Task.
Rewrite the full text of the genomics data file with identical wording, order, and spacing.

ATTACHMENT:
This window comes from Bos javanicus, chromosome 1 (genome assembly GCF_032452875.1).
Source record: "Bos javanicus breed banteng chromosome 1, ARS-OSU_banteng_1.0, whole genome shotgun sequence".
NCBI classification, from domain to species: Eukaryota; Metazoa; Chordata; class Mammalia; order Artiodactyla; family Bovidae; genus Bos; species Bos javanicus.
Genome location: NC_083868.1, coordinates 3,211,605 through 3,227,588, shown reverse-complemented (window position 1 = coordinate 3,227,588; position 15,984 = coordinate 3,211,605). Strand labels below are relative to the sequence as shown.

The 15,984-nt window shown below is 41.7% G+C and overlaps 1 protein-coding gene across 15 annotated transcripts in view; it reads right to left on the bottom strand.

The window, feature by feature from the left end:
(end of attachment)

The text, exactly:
This window comes from Bos javanicus, chromosome 1 (genome assembly GCF_032452875.1).
Source record: "Bos javanicus breed banteng chromosome 1, ARS-OSU_banteng_1.0, whole genome shotgun sequence".
NCBI classification, from domain to species: Eukaryota; Metazoa; Chordata; class Mammalia; order Artiodactyla; family Bovidae; genus Bos; species Bos javanicus.
Genome location: NC_083868.1, coordinates 3,211,605 through 3,227,588, shown reverse-complemented (window position 1 = coordinate 3,227,588; position 15,984 = coordinate 3,211,605). Strand labels below are relative to the sequence as shown.

The 15,984-nt window shown below is 41.7% G+C and overlaps 1 protein-coding gene across 15 annotated transcripts in view; it reads right to left on the bottom strand.

The window, feature by feature from the left end: